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Replies to This Discussion

The reason humans have rights is simply because we assert them.


Animals are unable to reason to the point of identifying rights. You show me a single species besides humans that can identify and communicate the plight of their species and reason with me why morally its wrong to eat them and ill quit eating that species.


Otherwise your speculation about animal rights has no merits.

I'll go so far as to stop eating any animal that can pass the 'mark test' - that is, put a smear of paint on it's face and leave it in a room with a mirror.  If it recognizes itself, it will wipe the mark off of its face - but most animals haven't a clue what is in the mirror - they have no sense of self.

Kinda of weird to expect humans to value a life that has no value of such itself.



I can understand the concept when it comes to animals that display behaviors that can be interpreted as self-awareness.  I think most great apes actually have a sense of self, as well as dolphins.  There is no way in hell, however, that oysters or mussels have that quality but for some reason the vegan philosophy seems to abhor eating them too - that is where the rationale breaks down for me.

Most animals display a strong instinct to survive.  Your assertion that animals have no perception of their own value is wrong. 

Ok, well I'll ask the same of you as any theist - provide some evidence.

Prior to about age 1 1/2, human babies don't have self-awareness in the sense of being able to recognize themselves in a mirror, either.  Is it okay to eat babies because they lack that aspect of self-awareness?  I think not!  But they still have the capacity to fear physical threats and experience pain when physical harm is inflicted on them; those are the morally relevant criteria here, the major reasons why we don't think it's okay to kill and eat a baby.  As for oysters and mussels, we really have no idea at this point what they feel.  If in fact we were able to determine that they had no subjectively unpleasant experiences, there couldn't be an ethical objection to eating them.  But so far we don't know that to be true.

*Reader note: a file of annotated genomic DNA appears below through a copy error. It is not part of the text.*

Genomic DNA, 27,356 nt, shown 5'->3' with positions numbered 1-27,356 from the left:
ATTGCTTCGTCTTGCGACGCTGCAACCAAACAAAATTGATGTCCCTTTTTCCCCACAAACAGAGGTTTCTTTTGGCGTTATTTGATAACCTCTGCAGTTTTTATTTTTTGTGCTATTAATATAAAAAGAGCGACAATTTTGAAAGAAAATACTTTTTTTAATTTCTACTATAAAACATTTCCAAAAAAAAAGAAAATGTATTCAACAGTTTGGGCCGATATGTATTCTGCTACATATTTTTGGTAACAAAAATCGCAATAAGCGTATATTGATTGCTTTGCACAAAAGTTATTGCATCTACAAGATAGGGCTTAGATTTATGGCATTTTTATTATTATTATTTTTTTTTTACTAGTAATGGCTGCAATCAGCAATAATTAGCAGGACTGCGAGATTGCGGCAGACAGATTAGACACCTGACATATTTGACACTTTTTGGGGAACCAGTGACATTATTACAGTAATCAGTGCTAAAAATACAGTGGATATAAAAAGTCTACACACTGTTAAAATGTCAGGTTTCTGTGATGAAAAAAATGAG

By the way, I don't understand why both vegans and non-vegans alike seem to assume that eating animals necessarily entails killing them.  Although I wouldn't do it because I think meat is gross, there's no ethical basis that I can think of to be opposed to scavenging.  As long as the animal hasn't been deliberately killed by humans, no ethical principle is violated by eating it.

Already responded to that line - sorry, you lose.

Dolphins are one of the most evil creatures around so its possible they are self aware. I mean they kill for no apparent reason all the time.


Great apes not only are likely self aware but they are cousins to our species and should be off the plate.


I can see restricting some animals that have the potential for self awareness.. but most of those are off the diet list of civilized cultures already.

mark test


I like this idea alot.



First, the mirror test isn't necessarily a sufficient test for sentience.  It relies on vision, which isn't always the dominant sense for an animal.  We test things based on our perception of reality, which isn't objective. 


But even if we do agree to your arbitrary means for determining an arbitrary criteria for not being eaten, then you have to include pigs in that category, because they have been shown to pass the mirror test. 

I'll have to ask you for a citation on that one. The only pig/mirror test I've read about was one in which they could 'gain information' through a reflected image - no mention of identifying themselves.